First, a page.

For the vast majority of those of us who own land, we can usually determine the boundary lines of our property by referring back to our deed. The deed is the legal document that conveyed, or transferred, the property to us from the previous owner. There are however, situations where the boundaries of the property that we regularly use – and believe that we own – do not match up with the deeds and recorded boundary lines. Therein lies a problem.
Let’s say Susan builds a fence on what she believes is “her property”. Susan then uses the property inside the fenceline, mowing and landscaping, or maybe harvesting and grazing. However, assume that Susan actually places her fence 10 feet onto her neighbor Bob’s property. Bob doesn’t say anything about the fenceline for years and years because he also believes that the boundary between the two properties is exactly where Susan built the fence. In such a situation, if Bob later realizes that his deed is not consistent with Susan’s fence, can Bob now regain the portion of his property that was deeded to him, but which Susan has been using? Depending on the facts, the answer may very well be “no,” i.e., the property inside Susan’s fenceline will now legally belong to Susan, not to Bob.
Utah law recognizes a principle called “boundary by acquiescence,” which can potentially prevent Bob from later pointing to the boundary descriptions in his deed and claiming that he still owns the land that Susan (or in some cases, even Susan’s successors) have used for decades. Recently reiterated again in the 2016 Utah Supreme Court, Anderson v. Fautin, boundary by acquiescence can be created if four important steps have been met.
The first step is proving that there has been a “visible line” that is marked by fences, buildings, or even natural features on the land, like hedges or trees. Whatever has been used to mark the boundary line must be conspicuous and visible.
Second, the property owner (and potentially predecessors, i.e. the previous owners of the land) must have occupied the neighboring property in such a way that the neighboring land owner (and potentially the neighbor’s predecessors) should have been aware of the observable boundary line. Essentially, there must not only be a visible line – but also occupying the land so that the neighboring land owner is, or should have been aware, that “Susan” is using the property within the boundary as her own.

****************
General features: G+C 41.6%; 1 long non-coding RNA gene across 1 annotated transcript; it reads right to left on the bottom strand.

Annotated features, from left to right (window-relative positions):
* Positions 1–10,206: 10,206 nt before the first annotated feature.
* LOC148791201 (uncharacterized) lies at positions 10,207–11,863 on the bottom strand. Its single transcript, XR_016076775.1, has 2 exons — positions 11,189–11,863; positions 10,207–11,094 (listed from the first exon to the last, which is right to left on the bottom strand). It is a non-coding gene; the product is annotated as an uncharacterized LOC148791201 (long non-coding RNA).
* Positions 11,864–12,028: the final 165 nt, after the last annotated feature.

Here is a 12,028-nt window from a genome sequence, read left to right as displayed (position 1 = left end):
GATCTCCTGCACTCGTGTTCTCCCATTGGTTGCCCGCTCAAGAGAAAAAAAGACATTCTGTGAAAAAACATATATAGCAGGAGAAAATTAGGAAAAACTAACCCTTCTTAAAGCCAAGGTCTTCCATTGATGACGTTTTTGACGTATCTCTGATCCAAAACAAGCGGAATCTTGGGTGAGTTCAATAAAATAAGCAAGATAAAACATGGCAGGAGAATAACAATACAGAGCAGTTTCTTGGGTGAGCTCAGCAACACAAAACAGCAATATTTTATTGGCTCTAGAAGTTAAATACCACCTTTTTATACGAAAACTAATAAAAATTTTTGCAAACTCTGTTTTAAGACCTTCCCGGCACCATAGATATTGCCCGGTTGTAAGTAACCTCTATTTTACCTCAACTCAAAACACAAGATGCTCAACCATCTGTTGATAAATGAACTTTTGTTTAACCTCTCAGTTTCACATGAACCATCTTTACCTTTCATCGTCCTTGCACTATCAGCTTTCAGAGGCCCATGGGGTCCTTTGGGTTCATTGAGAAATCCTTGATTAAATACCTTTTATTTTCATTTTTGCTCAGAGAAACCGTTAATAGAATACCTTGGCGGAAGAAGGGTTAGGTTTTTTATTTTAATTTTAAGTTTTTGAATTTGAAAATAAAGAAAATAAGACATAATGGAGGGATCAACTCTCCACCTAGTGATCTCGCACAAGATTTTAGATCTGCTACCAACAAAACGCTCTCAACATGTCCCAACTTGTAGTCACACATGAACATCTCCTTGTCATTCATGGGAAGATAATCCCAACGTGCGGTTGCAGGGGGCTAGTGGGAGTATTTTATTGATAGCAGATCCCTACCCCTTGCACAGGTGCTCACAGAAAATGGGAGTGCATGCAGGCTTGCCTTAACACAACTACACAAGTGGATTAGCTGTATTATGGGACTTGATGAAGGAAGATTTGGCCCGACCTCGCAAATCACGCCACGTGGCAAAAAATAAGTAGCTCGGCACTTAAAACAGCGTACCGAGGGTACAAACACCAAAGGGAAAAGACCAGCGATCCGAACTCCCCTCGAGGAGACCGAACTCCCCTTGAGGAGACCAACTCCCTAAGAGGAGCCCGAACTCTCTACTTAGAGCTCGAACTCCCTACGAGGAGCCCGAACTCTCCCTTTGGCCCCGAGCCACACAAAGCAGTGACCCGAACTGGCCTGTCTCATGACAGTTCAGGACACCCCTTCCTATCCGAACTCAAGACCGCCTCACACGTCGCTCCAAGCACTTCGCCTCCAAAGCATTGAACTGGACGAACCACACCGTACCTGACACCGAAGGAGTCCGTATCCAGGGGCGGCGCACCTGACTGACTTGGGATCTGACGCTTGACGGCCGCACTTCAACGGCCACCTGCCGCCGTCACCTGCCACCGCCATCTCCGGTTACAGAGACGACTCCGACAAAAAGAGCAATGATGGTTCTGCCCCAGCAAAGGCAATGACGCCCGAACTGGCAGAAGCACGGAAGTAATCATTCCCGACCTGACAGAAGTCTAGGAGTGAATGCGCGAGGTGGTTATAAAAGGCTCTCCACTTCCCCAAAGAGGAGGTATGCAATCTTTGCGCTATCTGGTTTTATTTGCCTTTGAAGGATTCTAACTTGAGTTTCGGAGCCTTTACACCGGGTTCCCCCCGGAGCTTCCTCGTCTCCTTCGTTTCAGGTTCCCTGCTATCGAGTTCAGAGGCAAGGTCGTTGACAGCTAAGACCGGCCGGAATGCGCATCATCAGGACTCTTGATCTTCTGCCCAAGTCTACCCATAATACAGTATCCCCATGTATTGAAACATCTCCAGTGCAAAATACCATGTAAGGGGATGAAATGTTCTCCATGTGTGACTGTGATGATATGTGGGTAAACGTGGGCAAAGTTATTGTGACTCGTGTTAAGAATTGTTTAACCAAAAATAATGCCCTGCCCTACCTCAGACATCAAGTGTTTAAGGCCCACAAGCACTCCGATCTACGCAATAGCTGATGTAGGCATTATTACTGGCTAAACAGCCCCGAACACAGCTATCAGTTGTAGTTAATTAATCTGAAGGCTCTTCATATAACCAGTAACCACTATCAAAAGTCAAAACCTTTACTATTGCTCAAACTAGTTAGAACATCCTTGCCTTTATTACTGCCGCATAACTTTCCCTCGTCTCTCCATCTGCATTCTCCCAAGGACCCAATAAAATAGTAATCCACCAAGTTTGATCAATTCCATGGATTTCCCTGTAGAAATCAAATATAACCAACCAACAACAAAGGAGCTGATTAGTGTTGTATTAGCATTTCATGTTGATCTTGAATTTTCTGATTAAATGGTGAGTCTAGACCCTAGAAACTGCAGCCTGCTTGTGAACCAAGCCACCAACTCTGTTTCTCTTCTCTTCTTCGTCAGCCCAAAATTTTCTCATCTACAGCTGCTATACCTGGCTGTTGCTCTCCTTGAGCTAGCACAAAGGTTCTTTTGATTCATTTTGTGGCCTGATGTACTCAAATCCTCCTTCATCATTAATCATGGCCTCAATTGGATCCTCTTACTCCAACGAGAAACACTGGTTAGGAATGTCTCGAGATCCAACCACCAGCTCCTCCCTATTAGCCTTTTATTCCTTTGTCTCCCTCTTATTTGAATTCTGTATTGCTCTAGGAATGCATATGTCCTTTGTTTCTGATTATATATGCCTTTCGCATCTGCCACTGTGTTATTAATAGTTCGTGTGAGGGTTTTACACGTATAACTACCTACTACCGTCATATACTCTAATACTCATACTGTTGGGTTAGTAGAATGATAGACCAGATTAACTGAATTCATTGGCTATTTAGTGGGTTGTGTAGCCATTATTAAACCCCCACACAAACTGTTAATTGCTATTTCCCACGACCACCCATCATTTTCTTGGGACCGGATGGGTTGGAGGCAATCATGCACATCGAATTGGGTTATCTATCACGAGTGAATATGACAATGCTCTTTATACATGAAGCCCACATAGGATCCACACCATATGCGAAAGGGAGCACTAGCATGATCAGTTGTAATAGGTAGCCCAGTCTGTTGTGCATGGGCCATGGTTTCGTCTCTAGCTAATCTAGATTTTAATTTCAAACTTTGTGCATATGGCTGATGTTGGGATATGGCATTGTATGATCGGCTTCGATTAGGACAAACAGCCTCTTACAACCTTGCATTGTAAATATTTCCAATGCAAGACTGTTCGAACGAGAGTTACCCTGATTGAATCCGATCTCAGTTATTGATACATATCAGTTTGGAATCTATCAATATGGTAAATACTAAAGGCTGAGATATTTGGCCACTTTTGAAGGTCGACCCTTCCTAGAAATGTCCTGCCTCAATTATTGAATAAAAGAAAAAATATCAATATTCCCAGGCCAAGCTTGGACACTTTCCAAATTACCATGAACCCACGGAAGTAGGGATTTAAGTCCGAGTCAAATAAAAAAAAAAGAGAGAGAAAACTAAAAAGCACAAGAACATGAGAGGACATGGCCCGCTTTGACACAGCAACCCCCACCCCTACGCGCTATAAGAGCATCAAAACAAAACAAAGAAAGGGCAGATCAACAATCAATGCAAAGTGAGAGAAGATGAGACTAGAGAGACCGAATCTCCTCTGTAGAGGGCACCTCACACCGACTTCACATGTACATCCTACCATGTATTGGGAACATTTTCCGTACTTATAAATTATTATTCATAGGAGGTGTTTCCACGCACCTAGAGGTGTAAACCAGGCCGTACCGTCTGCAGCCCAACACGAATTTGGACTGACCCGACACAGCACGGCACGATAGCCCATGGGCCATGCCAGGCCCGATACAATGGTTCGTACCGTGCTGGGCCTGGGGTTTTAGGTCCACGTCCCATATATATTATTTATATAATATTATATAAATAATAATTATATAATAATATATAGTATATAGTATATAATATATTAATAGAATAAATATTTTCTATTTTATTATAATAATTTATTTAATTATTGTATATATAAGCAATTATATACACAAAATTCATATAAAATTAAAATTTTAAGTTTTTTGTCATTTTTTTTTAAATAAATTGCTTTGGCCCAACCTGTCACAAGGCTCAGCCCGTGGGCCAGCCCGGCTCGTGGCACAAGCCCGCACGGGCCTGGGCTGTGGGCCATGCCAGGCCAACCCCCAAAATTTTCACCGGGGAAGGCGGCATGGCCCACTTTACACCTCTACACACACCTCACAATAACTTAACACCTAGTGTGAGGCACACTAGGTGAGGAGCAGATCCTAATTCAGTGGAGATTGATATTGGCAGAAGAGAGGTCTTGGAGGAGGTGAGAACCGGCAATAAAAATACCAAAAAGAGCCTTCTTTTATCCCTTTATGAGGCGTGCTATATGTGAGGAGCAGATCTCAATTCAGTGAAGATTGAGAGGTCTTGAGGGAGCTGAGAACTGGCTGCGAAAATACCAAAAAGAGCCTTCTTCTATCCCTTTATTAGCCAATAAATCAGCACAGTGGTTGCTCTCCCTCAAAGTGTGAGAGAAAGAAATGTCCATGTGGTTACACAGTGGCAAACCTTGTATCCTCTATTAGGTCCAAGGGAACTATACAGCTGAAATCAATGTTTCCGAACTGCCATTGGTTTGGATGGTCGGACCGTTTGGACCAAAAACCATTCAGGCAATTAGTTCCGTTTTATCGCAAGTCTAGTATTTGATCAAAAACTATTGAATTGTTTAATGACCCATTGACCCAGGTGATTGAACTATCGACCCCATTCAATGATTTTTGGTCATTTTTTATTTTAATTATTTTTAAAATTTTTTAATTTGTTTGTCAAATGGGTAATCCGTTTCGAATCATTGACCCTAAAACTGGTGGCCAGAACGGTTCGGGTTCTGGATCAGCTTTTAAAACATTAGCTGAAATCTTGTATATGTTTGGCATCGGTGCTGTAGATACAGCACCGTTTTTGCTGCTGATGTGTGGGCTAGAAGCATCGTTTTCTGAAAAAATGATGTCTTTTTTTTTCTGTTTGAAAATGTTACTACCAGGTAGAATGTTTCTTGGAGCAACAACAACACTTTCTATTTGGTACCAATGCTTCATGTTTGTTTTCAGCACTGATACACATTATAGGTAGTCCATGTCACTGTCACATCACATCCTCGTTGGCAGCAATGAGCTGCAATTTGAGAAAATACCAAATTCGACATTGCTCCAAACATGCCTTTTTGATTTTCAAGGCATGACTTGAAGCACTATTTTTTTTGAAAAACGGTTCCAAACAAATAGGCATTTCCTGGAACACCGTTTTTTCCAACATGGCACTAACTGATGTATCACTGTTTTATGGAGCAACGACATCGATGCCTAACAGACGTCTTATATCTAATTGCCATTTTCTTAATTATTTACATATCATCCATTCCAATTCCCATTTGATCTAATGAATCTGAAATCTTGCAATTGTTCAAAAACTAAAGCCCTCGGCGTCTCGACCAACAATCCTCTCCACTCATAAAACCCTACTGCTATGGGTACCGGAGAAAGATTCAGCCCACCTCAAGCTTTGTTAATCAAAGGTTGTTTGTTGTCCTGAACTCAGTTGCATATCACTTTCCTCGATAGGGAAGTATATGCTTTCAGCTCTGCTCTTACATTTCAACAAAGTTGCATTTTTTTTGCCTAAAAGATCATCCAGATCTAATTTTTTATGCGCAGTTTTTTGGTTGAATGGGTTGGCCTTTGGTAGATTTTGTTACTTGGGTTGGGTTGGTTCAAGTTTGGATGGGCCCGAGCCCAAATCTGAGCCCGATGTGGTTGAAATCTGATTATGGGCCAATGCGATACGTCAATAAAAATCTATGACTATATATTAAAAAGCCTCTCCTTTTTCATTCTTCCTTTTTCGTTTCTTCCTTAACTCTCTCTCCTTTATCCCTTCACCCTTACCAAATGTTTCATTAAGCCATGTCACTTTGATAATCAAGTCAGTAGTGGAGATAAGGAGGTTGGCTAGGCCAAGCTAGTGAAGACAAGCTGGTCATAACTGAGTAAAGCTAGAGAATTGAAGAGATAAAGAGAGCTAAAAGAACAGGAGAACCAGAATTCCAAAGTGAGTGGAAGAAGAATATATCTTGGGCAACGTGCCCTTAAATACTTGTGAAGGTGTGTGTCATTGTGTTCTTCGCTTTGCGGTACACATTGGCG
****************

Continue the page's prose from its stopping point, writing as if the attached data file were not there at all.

Third, there must be a “mutual acquiescence” between the neighboring landowners (or potentially their predecessors) regarding the observed boundary line. “Acquiescence” is another word for “acceptance,” while “mutual” in this context essentially means that two people agree. Although “mutual acquiescence” sounds like it might require a handshake, or some form of affirmative agreement on the location of a boundary line, the Utah Supreme Court has said that proof that a mutual agreement exists may be based on a neighbor’s failure to object when a fence is built and the land is utilized by someone else. Remaining silent, when a property owner otherwise has a duty to speak up, can in some cases constitute “mutual acquiescence”.
Finally, the observed boundary line must have existed and been observed for a long period of time – at least twenty (20) years. Utah law effectively allows this time frame to “stack” from one property owner to the next. It doesn’t require that “Susan” be the person who originally established the boundary line– it could have instead been established by the previous owners, so long as the total amount of time that the boundary line has remained is at least 20 years.
This legal concept of boundary by acquiescence arises often enough, and it can get a little bit complicated to unravel. If you own land in Utah that is subject to a boundary line dispute, you should contact a Utah Attorney to assist you in determining whether the intricate, boundary-by-acquiescence principal applies to your boundary dispute. Call Daniel W. McKay & Associates, PLLC today to speak with a competent, experienced, Utah Attorney.